Enterprise Social Innovation

By Prabhaker Yasa, VP-Information Technology Group, JDA Software

Enterprise social innovation occurs when people across and around the enterprise contribute to its innovative capabilities through a normal workday. Traditionally, organizations have had treasure troves of skills and knowledge, however these were deeply embedded within silos of human and system capabilities.The evolution of the connected enterprise is driving modern organizations to be socially engaged and surface these treasures. Customers, partners, employees and other community stakeholders are driving collaborative social innovation and reaping benefits of enhanced productivity, innovation and profitability.

Organizations or departments that continue to be characterized by islands of underutilized capabilities can build a high performance culture of social innovation, if they are willing to nurture, ground-up, three  essential drivers.

The first driver is a rapid scaling up on the breadth and depth of employee skill sets

Good organizations profile their workforce by envisioning the required end results. They engage employees through learning eco-systems that conduct in-depth skills analysis and establish in-depth personal and professional growth roadmaps. Such eco-systems base decisions on sound knowledge of its human capital for a ‘who-needs-what-where-and-when’ analysis deliver targeted learnings and monitor skill throughput and outcomes continuously. Finally they enhance skill sets by conducting programs developed on targeted learning goals and provide the necessary resources like online learning platforms, classroom trainings and on-the-job learning.

While a targeted skills monitoring and dissipation eco-system is emphasized above, the quality of the content itself is equally important when it comes to building quality insights and raising the innovation quotient. Quality content is relevant, up-to-date and easily accessible knowledge made available to employees. Knowledge Management systems, for example, are very helpful in this regard, as they stimulate a culture of enterprise wide knowledge creation and consumption. They are built around the principle of semantically and syntactically appropriate information, targeted at the right audience, through efficient information architecture. They help promote curiosity and encourage participation where everybody contributes. Organizations should aim to connect knowledge resources in collaborative and creative ways. Gamification can then be used to promote and reward individuals to contribute enthusiastically.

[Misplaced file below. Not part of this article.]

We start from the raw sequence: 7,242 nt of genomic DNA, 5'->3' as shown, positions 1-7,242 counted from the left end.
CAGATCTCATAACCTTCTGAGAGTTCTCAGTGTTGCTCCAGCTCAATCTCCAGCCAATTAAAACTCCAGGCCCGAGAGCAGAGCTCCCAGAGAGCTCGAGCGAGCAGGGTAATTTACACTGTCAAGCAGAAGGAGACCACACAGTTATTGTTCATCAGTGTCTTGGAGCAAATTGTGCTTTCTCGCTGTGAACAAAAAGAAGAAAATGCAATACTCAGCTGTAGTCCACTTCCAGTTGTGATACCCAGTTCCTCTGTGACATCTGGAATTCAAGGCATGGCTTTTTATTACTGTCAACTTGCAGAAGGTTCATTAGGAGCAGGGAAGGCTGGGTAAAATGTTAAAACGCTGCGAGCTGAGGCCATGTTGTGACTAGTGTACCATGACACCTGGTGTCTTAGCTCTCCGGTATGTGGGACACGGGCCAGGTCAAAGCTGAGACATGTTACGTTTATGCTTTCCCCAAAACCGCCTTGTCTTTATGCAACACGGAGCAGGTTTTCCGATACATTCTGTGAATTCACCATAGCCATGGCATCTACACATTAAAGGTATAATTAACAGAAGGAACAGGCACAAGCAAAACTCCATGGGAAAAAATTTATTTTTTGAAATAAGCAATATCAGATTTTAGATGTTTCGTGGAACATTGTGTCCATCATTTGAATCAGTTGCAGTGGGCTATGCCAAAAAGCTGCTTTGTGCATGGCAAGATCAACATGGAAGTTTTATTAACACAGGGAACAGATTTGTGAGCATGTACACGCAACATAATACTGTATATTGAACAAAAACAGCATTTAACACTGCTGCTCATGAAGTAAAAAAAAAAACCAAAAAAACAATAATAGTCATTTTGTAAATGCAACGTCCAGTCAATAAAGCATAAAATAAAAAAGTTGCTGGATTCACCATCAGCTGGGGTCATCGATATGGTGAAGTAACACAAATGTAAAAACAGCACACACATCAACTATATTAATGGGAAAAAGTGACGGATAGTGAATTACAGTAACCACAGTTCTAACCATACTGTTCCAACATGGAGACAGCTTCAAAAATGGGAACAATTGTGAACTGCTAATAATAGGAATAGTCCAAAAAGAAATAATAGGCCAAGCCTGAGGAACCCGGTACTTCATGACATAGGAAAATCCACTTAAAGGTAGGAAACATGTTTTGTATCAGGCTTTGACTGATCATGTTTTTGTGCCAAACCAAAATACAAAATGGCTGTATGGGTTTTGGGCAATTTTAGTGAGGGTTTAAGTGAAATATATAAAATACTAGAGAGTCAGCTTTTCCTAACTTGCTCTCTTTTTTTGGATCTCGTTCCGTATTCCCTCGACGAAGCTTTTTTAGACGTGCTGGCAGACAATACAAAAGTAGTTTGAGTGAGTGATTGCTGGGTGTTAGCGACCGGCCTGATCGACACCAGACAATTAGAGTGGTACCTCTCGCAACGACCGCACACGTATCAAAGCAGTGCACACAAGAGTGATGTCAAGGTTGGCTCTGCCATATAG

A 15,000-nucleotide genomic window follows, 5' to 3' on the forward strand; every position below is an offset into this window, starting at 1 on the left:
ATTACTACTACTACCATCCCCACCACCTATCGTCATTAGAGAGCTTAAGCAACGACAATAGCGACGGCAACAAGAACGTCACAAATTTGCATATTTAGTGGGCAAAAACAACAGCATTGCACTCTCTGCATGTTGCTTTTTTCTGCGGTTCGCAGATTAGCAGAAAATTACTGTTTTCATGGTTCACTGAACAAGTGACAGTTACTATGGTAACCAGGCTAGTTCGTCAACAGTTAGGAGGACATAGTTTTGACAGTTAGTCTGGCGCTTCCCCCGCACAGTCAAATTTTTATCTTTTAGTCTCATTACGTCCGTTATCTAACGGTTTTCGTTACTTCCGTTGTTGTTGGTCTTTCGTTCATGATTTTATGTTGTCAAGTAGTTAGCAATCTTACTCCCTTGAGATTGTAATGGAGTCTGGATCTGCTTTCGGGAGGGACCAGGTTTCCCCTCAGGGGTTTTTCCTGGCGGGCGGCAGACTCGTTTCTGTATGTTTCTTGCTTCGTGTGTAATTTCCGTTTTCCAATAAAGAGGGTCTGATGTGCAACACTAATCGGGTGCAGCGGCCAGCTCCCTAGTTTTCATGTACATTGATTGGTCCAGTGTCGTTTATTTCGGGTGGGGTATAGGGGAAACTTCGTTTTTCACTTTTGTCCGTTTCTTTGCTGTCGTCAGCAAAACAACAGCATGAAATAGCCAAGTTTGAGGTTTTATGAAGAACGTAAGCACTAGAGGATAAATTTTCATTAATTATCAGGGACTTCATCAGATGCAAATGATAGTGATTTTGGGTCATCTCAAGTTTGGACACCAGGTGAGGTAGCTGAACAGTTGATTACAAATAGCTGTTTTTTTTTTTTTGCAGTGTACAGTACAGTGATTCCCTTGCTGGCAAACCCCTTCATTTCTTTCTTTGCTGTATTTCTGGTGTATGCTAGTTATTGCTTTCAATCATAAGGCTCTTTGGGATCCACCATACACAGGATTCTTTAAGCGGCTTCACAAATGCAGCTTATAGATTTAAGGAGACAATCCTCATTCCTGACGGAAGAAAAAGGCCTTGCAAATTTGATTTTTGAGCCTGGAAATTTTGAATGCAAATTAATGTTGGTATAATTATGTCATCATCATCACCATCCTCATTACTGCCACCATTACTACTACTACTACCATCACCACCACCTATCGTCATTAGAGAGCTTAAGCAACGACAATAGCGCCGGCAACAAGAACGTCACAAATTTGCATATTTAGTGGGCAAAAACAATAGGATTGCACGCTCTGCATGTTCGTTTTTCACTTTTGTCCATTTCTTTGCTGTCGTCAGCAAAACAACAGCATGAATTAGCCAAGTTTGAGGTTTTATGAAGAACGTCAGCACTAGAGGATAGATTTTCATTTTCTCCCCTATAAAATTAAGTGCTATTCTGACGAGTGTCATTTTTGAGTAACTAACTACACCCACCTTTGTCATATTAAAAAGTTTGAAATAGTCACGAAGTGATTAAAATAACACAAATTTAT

There are more involved approaches to building insightful capabilities too. Analytical reporting methodologies like the balanced score card, showcase learning and growth opportunities at individual and department levels. They also help teams understand how their dynamics are panning out and how their relationships with all other resources in the organization are paying dividends. Through active retrospection using similar methodologies, employees improve their ability to think critically and insight-fully.

The third is building the culture of sharing

When information flows freely among skilled and insightful workforces, ideas abound and innovation can come from the most inconspicuous of places, which is the ‘social’ aspect of social innovation. Knowledge then presents itself in simple day-to-day events like conversations, meetings, documents, reports and the like. It requires executive focus in bringing all of the organizations resources like people, technology, processes, culture and information together to create an eco-system where this knowledge can be captured, consolidated and applied to drive innovation.

For example, ideations fests that hold competitions and team activities enable workers to connect and interact at various levels. The participants bring together knowledge from deep within the enterprise, out in the open. These informal settings build a ground for unleashing creative potential across teams resulting in improved motivation levels and greater trust. A trusting worker will more easily share his or her tacit knowledge and make more knowledge workers in the process.
To summarize, social innovation is when everyone contributes to an organizations ability to innovate. Innovation can be in any area whether processes, products, systems or others. The journey starts internally, by creating skilled resources as capable employees, fostering insightfulness to develop an organizational think tank and nurturing a culture of sharing that connects all dots for wholesome innovation. Similar efforts can be made with partners, vendors and customers for higher degrees of social innovation. Focused and sustained efforts to creating such an organization helps drive higher levels of productivity, creativity, quality and stakeholder satisfaction.

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